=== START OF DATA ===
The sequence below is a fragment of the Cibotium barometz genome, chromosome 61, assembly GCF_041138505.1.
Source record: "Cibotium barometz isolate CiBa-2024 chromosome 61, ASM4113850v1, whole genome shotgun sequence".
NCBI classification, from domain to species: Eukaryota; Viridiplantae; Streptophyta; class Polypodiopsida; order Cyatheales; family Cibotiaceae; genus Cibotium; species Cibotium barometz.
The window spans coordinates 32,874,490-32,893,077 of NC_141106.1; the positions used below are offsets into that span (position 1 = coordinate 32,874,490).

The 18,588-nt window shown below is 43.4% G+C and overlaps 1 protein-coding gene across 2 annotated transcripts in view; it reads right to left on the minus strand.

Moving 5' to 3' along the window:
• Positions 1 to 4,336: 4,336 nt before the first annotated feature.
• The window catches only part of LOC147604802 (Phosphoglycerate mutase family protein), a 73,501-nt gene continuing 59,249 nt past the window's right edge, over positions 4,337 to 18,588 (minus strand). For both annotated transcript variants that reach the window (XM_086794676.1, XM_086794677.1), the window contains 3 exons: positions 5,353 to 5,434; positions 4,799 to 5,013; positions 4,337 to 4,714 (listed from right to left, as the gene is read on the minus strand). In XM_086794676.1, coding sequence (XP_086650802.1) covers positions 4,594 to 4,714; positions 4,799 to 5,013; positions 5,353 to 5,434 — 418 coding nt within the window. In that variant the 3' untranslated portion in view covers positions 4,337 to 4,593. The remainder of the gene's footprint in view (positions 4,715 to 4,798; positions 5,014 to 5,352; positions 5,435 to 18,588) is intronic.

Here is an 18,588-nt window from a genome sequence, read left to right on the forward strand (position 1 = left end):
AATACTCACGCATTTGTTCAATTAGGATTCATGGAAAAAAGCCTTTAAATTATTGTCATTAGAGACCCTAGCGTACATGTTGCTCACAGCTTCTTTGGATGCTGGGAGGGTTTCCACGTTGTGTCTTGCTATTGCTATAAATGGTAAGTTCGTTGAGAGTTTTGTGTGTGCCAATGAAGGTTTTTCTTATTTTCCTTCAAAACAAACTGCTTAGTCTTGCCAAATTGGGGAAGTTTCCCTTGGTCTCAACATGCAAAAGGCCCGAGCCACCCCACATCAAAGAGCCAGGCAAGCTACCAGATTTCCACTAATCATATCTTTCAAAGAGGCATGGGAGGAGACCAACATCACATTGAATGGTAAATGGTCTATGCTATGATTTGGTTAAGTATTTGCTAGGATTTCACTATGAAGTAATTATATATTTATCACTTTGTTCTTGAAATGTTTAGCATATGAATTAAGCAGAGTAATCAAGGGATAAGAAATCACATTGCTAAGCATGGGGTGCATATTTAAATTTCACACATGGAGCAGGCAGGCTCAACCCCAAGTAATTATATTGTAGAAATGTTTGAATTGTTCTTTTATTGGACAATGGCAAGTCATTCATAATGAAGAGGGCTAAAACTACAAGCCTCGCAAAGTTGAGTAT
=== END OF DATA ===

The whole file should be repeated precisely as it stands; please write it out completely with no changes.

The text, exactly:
The sequence below is a fragment of the Cibotium barometz genome, chromosome 61, assembly GCF_041138505.1.
Source record: "Cibotium barometz isolate CiBa-2024 chromosome 61, ASM4113850v1, whole genome shotgun sequence".
NCBI classification, from domain to species: Eukaryota; Viridiplantae; Streptophyta; class Polypodiopsida; order Cyatheales; family Cibotiaceae; genus Cibotium; species Cibotium barometz.
The window spans coordinates 32,874,490-32,893,077 of NC_141106.1; the positions used below are offsets into that span (position 1 = coordinate 32,874,490).

The 18,588-nt window shown below is 43.4% G+C and overlaps 1 protein-coding gene across 2 annotated transcripts in view; it reads right to left on the minus strand.

Moving 5' to 3' along the window:
• Positions 1 to 4,336: 4,336 nt before the first annotated feature.
• The window catches only part of LOC147604802 (Phosphoglycerate mutase family protein), a 73,501-nt gene continuing 59,249 nt past the window's right edge, over positions 4,337 to 18,588 (minus strand). For both annotated transcript variants that reach the window (XM_086794676.1, XM_086794677.1), the window contains 3 exons: positions 5,353 to 5,434; positions 4,799 to 5,013; positions 4,337 to 4,714 (listed from right to left, as the gene is read on the minus strand). In XM_086794676.1, coding sequence (XP_086650802.1) covers positions 4,594 to 4,714; positions 4,799 to 5,013; positions 5,353 to 5,434 — 418 coding nt within the window. In that variant the 3' untranslated portion in view covers positions 4,337 to 4,593. The remainder of the gene's footprint in view (positions 4,715 to 4,798; positions 5,014 to 5,352; positions 5,435 to 18,588) is intronic.

Here is an 18,588-nt window from a genome sequence, read left to right on the forward strand (position 1 = left end):
AATACTCACGCATTTGTTCAATTAGGATTCATGGAAAAAAGCCTTTAAATTATTGTCATTAGAGACCCTAGCGTACATGTTGCTCACAGCTTCTTTGGATGCTGGGAGGGTTTCCACGTTGTGTCTTGCTATTGCTATAAATGGTAAGTTCGTTGAGAGTTTTGTGTGTGCCAATGAAGGTTTTTCTTATTTTCCTTCAAAACAAACTGCTTAGTCTTGCCAAATTGGGGAAGTTTCCCTTGGTCTCAACATGCAAAAGGCCCGAGCCACCCCACATCAAAGAGCCAGGCAAGCTACCAGATTTCCACTAATCATATCTTTCAAAGAGGCATGGGAGGAGACCAACATCACATTGAATGGTAAATGGTCTATGCTATGATTTGGTTAAGTATTTGCTAGGATTTCACTATGAAGTAATTATATATTTATCACTTTGTTCTTGAAATGTTTAGCATATGAATTAAGCAGAGTAATCAAGGGATAAGAAATCACATTGCTAAGCATGGGGTGCATATTTAAATTTCACACATGGAGCAGGCAGGCTCAACCCCAAGTAATTATATTGTAGAAATGTTTGAATTGTTCTTTTATTGGACAATGGCAAGTCATTCATAATGAAGAGGGCTAAAACTACAAGCCTCGCAAAGTTGAGTAT